At the time when Jesus gave what we call the Sermon on Mount, which you can read in Matthew 5-7, He might well have meant exactly what He said when He said these words! If you know anything about the historical context of the times in which Jesus lived, you might have a better understanding of why Jesus said what He did. While it is almost universally understood that Jesus was speaking parabolically here, it should be clear from this context that Jesus was not simply using 'poor' as a metaphor for the meek & humble ones that followed the Messiah!
'Poor', particular in this day & age most often, probably, has reference to those have monetary troubles, although these often think of themselves as being the truly 'rich' ones! Although someone that barely brings in enough money to cover the necessities may be thought of as being 'poor', this adjective might also be used in a derogatory, almost metaphorical sense, as in, 'what a poor excuse for a human being'! On a side note, these 'poor' ones are often some of the richest, in monetary terms, at least, people you'd ever meet!
'Poor' can also be a qualitative statement as well, as, 'that's a poor example' ( or specimen ), meaning that particular model. There may be a defect in the entire 'batch', and so you might say that it was 'poorly made', and in the case of those who have to sort out products on an assembly line, certain examples might be so defective or lacking that you might say they were 'too poor to make the grade'!
In the Scriptures, though, the term is often used, both metaphorically & plainly, to describe those who were meek & humble, as well as those who were monetarily destitute, as opposed to those who had plenty of money! Often, as we observe in today's society, as well, it is often, though not always, the case that those who have plenty of money are rather 'poor' while those who may have to struggle to put food on the table are truly 'richer' than most!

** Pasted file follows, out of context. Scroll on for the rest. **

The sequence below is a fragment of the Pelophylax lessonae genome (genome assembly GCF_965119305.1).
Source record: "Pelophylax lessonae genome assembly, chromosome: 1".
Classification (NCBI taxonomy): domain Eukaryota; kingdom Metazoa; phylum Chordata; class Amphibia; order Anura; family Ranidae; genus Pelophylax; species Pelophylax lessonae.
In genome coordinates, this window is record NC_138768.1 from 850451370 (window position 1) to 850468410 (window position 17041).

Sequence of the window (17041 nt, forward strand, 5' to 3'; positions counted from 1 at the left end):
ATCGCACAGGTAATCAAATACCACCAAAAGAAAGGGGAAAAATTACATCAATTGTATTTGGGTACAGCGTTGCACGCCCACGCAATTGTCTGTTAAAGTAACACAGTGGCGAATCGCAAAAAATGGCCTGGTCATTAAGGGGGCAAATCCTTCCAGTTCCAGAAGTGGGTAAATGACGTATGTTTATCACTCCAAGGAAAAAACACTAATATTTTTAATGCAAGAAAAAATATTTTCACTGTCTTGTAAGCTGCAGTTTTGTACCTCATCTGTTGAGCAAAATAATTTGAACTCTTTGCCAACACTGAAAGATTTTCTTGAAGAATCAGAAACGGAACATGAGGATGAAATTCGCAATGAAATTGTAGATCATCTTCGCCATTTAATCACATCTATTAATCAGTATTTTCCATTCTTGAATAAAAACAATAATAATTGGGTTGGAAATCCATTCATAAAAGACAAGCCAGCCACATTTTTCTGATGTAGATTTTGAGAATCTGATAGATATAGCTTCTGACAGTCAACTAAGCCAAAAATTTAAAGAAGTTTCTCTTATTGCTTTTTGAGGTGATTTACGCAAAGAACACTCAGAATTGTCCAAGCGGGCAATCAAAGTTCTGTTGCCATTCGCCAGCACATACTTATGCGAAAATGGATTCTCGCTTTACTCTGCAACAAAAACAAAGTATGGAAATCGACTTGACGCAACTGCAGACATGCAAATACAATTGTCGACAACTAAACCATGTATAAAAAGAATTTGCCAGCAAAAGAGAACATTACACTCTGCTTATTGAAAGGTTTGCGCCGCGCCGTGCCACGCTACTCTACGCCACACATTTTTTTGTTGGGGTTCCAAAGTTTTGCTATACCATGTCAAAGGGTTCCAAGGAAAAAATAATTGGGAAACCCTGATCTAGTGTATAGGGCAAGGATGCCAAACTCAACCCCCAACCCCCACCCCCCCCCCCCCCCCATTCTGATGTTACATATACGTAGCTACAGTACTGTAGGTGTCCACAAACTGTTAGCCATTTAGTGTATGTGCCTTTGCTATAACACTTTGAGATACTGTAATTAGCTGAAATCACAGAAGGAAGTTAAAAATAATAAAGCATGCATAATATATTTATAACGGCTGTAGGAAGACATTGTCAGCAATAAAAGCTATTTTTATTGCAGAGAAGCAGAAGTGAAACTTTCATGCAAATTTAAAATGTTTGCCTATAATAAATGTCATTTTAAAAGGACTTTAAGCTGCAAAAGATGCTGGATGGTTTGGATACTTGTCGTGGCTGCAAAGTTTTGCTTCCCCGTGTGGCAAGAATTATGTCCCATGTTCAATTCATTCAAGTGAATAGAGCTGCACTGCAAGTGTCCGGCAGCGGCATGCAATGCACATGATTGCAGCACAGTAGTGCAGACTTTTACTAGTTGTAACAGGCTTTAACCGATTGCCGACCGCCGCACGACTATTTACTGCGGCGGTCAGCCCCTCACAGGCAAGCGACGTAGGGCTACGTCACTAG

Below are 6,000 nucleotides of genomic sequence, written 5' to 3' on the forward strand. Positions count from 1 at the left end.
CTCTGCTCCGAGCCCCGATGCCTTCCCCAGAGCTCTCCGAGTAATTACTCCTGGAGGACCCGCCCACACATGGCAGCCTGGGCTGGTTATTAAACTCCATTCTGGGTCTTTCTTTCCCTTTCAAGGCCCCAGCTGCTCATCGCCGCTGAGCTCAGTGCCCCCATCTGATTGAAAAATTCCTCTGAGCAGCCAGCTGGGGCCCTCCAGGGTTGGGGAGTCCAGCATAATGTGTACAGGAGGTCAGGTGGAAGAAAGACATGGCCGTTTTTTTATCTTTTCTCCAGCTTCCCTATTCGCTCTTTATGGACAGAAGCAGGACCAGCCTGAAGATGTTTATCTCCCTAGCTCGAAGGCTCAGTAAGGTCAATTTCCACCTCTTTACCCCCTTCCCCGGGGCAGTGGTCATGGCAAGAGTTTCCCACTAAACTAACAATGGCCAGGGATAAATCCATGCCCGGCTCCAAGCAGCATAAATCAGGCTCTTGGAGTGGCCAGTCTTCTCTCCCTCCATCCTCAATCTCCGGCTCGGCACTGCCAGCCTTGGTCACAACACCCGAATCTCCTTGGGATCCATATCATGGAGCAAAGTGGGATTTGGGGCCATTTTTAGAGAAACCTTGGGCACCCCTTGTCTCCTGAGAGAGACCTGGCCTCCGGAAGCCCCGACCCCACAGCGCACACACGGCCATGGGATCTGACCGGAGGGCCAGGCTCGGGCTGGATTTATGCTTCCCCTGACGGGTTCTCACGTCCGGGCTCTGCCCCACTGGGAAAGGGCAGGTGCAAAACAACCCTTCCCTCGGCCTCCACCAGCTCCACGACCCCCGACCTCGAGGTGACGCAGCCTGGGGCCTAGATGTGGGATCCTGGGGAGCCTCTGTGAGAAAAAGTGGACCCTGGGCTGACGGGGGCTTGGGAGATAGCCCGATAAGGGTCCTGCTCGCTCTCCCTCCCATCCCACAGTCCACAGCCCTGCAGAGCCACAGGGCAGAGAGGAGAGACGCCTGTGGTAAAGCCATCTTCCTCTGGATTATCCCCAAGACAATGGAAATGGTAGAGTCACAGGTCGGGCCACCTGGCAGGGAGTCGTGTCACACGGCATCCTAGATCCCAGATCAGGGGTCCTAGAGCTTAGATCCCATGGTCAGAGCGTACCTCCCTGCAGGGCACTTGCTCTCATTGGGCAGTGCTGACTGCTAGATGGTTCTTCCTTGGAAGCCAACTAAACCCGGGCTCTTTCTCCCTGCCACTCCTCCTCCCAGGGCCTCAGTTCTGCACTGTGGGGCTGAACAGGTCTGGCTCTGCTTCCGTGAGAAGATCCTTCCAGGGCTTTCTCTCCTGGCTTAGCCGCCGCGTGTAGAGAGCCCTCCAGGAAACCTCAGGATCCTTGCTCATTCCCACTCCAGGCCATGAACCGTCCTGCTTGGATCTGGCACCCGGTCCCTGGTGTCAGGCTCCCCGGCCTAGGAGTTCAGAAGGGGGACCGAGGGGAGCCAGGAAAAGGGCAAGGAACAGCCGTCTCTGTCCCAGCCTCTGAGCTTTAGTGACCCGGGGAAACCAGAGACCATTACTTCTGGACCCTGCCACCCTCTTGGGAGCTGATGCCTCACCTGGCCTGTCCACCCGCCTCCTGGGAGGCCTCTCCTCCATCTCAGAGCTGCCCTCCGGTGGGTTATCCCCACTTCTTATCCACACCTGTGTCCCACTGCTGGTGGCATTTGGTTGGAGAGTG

While we most often see the term 'poor' in Scripture used of those who are monetarily lacking, even this usage is often parabolic or metaphorical! We are told, in various places, that we are not to prejudiced to the rich over the poor, or the poor over the rich. Is is a well-known fact, among most anyway, when Jesus uses the opposite moniker ( 'rich' ), as in, 'it is hard for a rich man to enter the Kingdom of Heaven' ( Matthew 19:23 ), that He was speaking metaphorically against the Pharisees, who trusted in their own righteousness rather than seeking after that which Jesus symbolized!
From the above, we may ascertain that many of the 'poor' that we read about in Scripture, particularly in Jesus' day, were those who were meek & humble enough to accept Jesus as their Messiah! As mentioned, and could no doubt be ascertained from even a cursory study of the Life & Times of Jesus, those who did accept Jesus as the Messiah were put out of the synagogues, and being Jews themselves, for the most part, were shunned by the majority, both in fellowship & business!
Therefore, although we may traditionally understand this saying of Jesus in the Battitudes as referring to those with a meek & humble spirit, we may well interpret Jesus' words in the plainest sense! The poor man in Jesus' day was very often the common man, who eked out whatever living he could, while the rich ones were usually the scribes, Pharisees or Saducees, the religious leaders of the day. Those who collected the taxes for the Empire were rich or poor, according to how well they did their job!
The 'poor in spirit', then, though they were often truly lacking in material wealth, were those humble ones who were able to see that Jesus was the long-awaited Messiah of Israel! When these 'poor in spirit' did accept Jesus as their Messiah, despite knowing they would be despised & rejected of men, they received an extreme blessing, ome that was eternal in the heavens!
Charles Haddon Shank